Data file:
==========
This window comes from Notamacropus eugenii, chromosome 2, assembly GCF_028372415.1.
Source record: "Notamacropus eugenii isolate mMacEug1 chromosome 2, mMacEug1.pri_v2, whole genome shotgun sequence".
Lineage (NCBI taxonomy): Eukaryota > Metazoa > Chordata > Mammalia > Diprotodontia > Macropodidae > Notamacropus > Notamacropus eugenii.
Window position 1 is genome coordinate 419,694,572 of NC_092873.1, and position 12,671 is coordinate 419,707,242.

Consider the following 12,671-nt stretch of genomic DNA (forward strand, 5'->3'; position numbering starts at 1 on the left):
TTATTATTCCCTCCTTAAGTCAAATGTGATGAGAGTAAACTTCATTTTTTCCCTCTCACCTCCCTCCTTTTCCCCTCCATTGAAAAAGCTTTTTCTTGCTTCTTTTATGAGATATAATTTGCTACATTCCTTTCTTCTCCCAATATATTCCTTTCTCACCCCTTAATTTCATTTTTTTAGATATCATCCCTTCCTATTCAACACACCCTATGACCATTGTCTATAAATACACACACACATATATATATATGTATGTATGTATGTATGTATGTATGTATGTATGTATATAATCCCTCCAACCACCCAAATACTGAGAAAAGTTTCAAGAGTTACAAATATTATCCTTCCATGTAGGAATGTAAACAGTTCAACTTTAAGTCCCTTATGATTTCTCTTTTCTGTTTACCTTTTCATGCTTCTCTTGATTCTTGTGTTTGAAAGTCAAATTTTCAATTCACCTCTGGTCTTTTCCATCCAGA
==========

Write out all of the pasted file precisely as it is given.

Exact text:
This window comes from Notamacropus eugenii, chromosome 2, assembly GCF_028372415.1.
Source record: "Notamacropus eugenii isolate mMacEug1 chromosome 2, mMacEug1.pri_v2, whole genome shotgun sequence".
Lineage (NCBI taxonomy): Eukaryota > Metazoa > Chordata > Mammalia > Diprotodontia > Macropodidae > Notamacropus > Notamacropus eugenii.
Window position 1 is genome coordinate 419,694,572 of NC_092873.1, and position 12,671 is coordinate 419,707,242.

Consider the following 12,671-nt stretch of genomic DNA (forward strand, 5'->3'; position numbering starts at 1 on the left):
TTATTATTCCCTCCTTAAGTCAAATGTGATGAGAGTAAACTTCATTTTTTCCCTCTCACCTCCCTCCTTTTCCCCTCCATTGAAAAAGCTTTTTCTTGCTTCTTTTATGAGATATAATTTGCTACATTCCTTTCTTCTCCCAATATATTCCTTTCTCACCCCTTAATTTCATTTTTTTAGATATCATCCCTTCCTATTCAACACACCCTATGACCATTGTCTATAAATACACACACACATATATATATATGTATGTATGTATGTATGTATGTATGTATGTATGTATATAATCCCTCCAACCACCCAAATACTGAGAAAAGTTTCAAGAGTTACAAATATTATCCTTCCATGTAGGAATGTAAACAGTTCAACTTTAAGTCCCTTATGATTTCTCTTTTCTGTTTACCTTTTCATGCTTCTCTTGATTCTTGTGTTTGAAAGTCAAATTTTCAATTCACCTCTGGTCTTTTCCATCCAGA